Folklore and humor and terror

I was told once, by a friend taking an anthropology class, that the ubiquitous dead-baby jokes (‘what’s grosser than gross?’ and its ilk) began during the Vietnam war as a coping mechanism to make the My Lai massacre seem less horrific. They went on to say that the Challenger disaster jokes were the way that Americans dealt with that tragedy, that gallows humor was the folklore mechanism humans used to deal with the gallows.

It makes sense, sort of. I mean, there’s the classic joke about the old man in the shtetl who reads the anti-semitic rag because it contains nothing but good news about how Jews are running the world. The Jewish cultural wealth of humor could have been developed to fend off the Jewish cultural burden of tragedy.

So, how come we don’t we have any good jokes about 9/11?

I mean, we’ve got jokes about terrorists. There’s that sitcom script running around about the terror squad who starts a bowling league… there’s your standard jokes about terrorists trying to make bombs (“don’t worry, we’ve got another one in the trunk” goes back at least to the IRA days, and is basically a joke about how the Irish/Arabs/whoever are stupid). And of course you’ve got your jokes about TSA security and toenail clippers. (No, Encyclopedia Dramatica doesn’t count. Lulz are not laughter.)

I have heard only one, and that just last week:

Knock knock
Who’s there?
World Trade Center
World Trade Center Who?

But I wouldn’t say that really constitutes “jokes” in the plural. Nor would I argue that it’s any sort of evidence that the US as a nation is coping with 9/11 in any sort of constructive way.

But as a friend pointed out, you don’t hear any Pearl Harbor jokes either. So maybe we only create jokes for some tragedies, and not others? Maybe humor isn’t the way we cope with tragedy at all? Maybe I’m just missing out on a trove of hilarious WTC-related humor (probably not.) Got any good ideas?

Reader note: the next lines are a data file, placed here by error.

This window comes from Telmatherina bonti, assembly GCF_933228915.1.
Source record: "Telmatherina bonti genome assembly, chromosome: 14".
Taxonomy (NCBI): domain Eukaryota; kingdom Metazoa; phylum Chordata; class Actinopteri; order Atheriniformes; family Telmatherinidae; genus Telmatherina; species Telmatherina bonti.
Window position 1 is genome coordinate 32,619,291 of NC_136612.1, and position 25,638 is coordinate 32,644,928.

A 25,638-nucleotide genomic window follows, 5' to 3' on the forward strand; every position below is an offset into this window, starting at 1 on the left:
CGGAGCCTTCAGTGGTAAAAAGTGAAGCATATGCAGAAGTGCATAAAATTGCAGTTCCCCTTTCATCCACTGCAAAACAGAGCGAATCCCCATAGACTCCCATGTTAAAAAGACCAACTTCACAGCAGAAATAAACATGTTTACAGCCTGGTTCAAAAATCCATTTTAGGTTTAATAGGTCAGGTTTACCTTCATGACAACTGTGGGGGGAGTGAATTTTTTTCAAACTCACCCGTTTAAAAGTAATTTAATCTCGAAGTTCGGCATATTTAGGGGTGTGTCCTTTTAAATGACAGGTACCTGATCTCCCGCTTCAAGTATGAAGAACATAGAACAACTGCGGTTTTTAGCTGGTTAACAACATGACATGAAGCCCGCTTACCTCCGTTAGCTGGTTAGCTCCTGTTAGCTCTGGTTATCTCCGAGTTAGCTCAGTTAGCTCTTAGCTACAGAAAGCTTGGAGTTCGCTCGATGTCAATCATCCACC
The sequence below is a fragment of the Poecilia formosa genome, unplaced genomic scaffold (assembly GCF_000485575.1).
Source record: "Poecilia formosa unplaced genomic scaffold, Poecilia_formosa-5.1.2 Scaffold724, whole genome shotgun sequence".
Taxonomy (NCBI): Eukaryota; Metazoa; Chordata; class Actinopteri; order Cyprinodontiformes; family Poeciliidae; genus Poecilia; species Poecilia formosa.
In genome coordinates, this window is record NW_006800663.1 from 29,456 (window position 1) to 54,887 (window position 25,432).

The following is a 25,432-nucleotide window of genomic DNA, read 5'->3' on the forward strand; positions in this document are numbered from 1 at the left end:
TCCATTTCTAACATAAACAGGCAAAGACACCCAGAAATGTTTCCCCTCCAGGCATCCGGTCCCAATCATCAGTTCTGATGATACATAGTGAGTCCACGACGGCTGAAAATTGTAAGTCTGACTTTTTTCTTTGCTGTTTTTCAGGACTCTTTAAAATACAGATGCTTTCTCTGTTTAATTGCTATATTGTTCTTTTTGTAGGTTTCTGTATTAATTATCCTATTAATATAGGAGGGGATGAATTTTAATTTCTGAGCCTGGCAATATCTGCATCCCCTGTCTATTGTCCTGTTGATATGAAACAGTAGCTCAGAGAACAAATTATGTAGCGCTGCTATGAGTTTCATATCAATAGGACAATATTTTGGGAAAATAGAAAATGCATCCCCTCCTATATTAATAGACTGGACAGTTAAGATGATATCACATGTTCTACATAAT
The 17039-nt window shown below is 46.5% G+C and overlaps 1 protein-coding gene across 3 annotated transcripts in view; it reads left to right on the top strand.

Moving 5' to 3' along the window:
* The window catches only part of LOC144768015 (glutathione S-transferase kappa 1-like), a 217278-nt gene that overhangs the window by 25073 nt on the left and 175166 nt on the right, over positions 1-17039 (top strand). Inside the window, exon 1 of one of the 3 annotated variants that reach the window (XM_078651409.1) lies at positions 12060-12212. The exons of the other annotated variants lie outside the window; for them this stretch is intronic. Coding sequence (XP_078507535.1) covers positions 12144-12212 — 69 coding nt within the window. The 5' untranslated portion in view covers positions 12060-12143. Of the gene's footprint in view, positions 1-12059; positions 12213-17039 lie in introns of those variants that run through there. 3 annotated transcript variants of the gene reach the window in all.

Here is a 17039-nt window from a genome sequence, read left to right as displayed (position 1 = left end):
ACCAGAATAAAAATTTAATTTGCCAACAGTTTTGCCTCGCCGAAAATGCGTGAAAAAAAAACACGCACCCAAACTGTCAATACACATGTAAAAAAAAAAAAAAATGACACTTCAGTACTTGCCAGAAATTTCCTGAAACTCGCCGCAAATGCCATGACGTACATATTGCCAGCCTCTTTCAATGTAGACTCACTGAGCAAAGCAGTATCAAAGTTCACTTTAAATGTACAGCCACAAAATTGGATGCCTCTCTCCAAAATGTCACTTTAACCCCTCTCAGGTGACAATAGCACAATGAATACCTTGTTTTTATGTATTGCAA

2 thoughts on “Folklore and humor and terror”

  1. Perhaps things that tragedies in Stalin’s parlance warrant jokes, while statistically larger events yield only generalized nationalistic/racist/xenophobic sentiment?


  2. One amusing anecdote (though not a proper joke) I heard only a few days after the fact revolved around a man who played hooky from work at the WTC and was in his mistress’s bed, oblivious to current events, that fateful morning.

    His cell phone rings. It’s his wife.

    “Where are you?”

    “Oh, I’m at the office.”

    “What’s going on there?”

    “Oh, nothing unusual.”

    I’m not really sure how it progressed from there. I expect it ended somewhere along the lines of, “I’m so relieved you’re alive. I want a divorce.”

    And what, you never heard any Pearl Harbor jokes?

    A Jew goes up to a Korean and punches him.

    “What did you do that for?”

    “You bombed Pearl Harbor.”

    “But that was the Japanese. I’m Korean.”

    “Japanese, Korean, Chinese. It’s all the same to me.”

    The Korean punches the Jew.

    “What did you do that for?”

    “You sank the Titanic.”

    “But that was an iceberg!”

    “Iceberg, Greenberg, Goldberg. It’s all the same to me.”


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